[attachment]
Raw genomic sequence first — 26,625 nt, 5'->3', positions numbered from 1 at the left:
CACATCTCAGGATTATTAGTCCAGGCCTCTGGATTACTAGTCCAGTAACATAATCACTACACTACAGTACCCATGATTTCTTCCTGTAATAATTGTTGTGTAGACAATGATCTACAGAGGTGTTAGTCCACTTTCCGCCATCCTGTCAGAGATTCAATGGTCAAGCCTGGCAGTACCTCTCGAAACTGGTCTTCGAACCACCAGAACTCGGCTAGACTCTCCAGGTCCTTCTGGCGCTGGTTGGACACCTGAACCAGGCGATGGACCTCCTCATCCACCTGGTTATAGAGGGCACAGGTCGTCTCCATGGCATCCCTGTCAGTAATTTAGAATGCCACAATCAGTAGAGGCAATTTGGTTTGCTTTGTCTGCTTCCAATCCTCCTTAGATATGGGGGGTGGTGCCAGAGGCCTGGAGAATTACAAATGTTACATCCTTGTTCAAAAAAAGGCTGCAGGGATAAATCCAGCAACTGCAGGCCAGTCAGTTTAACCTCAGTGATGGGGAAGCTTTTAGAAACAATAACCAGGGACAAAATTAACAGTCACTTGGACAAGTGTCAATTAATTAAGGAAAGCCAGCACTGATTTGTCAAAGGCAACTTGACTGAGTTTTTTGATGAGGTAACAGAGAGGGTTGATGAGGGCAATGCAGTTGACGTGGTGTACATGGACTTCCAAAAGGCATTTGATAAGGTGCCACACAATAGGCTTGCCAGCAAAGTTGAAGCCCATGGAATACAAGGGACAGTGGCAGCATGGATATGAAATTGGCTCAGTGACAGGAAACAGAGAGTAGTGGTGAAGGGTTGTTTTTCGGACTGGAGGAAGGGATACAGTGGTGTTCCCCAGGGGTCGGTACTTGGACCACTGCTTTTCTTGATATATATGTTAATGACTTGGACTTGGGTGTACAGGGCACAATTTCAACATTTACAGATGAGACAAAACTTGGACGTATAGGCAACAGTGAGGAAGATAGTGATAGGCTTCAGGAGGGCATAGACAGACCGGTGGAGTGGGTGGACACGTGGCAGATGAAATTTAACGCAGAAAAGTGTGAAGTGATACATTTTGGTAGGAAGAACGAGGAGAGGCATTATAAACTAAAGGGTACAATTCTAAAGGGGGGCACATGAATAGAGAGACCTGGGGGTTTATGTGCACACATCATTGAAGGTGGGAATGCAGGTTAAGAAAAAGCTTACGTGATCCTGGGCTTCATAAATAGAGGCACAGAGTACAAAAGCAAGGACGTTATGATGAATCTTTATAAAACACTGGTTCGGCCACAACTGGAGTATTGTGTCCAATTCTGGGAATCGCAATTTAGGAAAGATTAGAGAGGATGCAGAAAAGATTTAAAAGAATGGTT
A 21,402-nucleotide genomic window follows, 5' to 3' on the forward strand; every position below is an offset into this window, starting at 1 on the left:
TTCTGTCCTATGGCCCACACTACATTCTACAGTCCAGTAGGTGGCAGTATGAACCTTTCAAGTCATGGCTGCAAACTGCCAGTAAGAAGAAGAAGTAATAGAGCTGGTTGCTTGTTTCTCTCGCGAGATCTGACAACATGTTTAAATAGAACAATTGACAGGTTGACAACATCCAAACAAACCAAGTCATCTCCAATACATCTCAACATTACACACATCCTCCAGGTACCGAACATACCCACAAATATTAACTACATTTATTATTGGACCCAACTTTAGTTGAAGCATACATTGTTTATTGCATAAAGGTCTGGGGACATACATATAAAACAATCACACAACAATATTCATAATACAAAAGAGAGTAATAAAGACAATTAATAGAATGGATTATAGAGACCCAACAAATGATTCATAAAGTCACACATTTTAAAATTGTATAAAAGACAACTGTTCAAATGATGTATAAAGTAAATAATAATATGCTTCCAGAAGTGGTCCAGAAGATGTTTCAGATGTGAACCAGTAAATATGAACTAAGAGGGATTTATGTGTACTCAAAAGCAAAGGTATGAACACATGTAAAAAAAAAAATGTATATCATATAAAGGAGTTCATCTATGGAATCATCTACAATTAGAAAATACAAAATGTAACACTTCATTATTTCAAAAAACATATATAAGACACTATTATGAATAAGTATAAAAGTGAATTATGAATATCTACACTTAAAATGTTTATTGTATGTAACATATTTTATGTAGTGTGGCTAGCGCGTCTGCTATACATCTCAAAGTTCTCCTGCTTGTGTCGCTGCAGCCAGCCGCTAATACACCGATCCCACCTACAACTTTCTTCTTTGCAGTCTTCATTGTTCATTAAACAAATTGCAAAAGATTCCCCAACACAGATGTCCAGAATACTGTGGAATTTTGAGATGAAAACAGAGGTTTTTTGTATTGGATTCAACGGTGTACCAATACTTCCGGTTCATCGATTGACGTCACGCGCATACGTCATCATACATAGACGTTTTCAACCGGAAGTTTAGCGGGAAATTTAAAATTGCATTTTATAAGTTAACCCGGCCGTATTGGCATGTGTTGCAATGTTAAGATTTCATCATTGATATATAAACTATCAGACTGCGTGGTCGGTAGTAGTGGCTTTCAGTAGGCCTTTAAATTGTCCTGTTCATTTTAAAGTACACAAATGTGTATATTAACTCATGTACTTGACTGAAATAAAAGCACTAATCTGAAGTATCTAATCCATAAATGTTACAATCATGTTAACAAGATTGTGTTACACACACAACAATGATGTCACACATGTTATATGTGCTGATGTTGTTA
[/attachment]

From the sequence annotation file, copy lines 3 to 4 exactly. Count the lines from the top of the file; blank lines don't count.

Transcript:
A 21,402-nucleotide genomic window follows, 5' to 3' on the forward strand; every position below is an offset into this window, starting at 1 on the left:
TTCTGTCCTATGGCCCACACTACATTCTACAGTCCAGTAGGTGGCAGTATGAACCTTTCAAGTCATGGCTGCAAACTGCCAGTAAGAAGAAGAAGTAATAGAGCTGGTTGCTTGTTTCTCTCGCGAGATCTGACAACATGTTTAAATAGAACAATTGACAGGTTGACAACATCCAAACAAACCAAGTCATCTCCAATACATCTCAACATTACACACATCCTCCAGGTACCGAACATACCCACAAATATTAACTACATTTATTATTGGACCCAACTTTAGTTGAAGCATACATTGTTTATTGCATAAAGGTCTGGGGACATACATATAAAACAATCACACAACAATATTCATAATACAAAAGAGAGTAATAAAGACAATTAATAGAATGGATTATAGAGACCCAACAAATGATTCATAAAGTCACACATTTTAAAATTGTATAAAAGACAACTGTTCAAATGATGTATAAAGTAAATAATAATATGCTTCCAGAAGTGGTCCAGAAGATGTTTCAGATGTGAACCAGTAAATATGAACTAAGAGGGATTTATGTGTACTCAAAAGCAAAGGTATGAACACATGTAAAAAAAAAAATGTATATCATATAAAGGAGTTCATCTATGGAATCATCTACAATTAGAAAATACAAAATGTAACACTTCATTATTTCAAAAAACATATATAAGACACTATTATGAATAAGTATAAAAGTGAATTATGAATATCTACACTTAAAATGTTTATTGTATGTAACATATTTTATGTAGTGTGGCTAGCGCGTCTGCTATACATCTCAAAGTTCTCCTGCTTGTGTCGCTGCAGCCAGCCGCTAATACACCGATCCCACCTACAACTTTCTTCTTTGCAGTCTTCATTGTTCATTAAACAAATTGCAAAAGATTCCCCAACACAGATGTCCAGAATACTGTGGAATTTTGAGATGAAAACAGAGGTTTTTTGTATTGGATTCAACGGTGTACCAATACTTCCGGTTCATCGATTGACGTCACGCGCATACGTCATCATACATAGACGTTTTCAACCGGAAGTTTAGCGGGAAATTTAAAATTGCATTTTATAAGTTAACCCGGCCGTATTGGCATGTGTTGCAATGTTAAGATTTCATCATTGATATATAAACTATCAGACTGCGTGGTCGGTAGTAGTGGCTTTCAGTAGGCCTTTAAATTGTCCTGTTCATTTTAAAGTACACAAATGTGTATATTAACTCATGTACTTGACTGAAATAAAAGCACTAATCTGAAGTATCTAATCCATAAATGTTACAATCATGTTAACAAGATTGTGTTACACACACAACAATGATGTCACACATGTTATATGTGCTGATGTTGTTA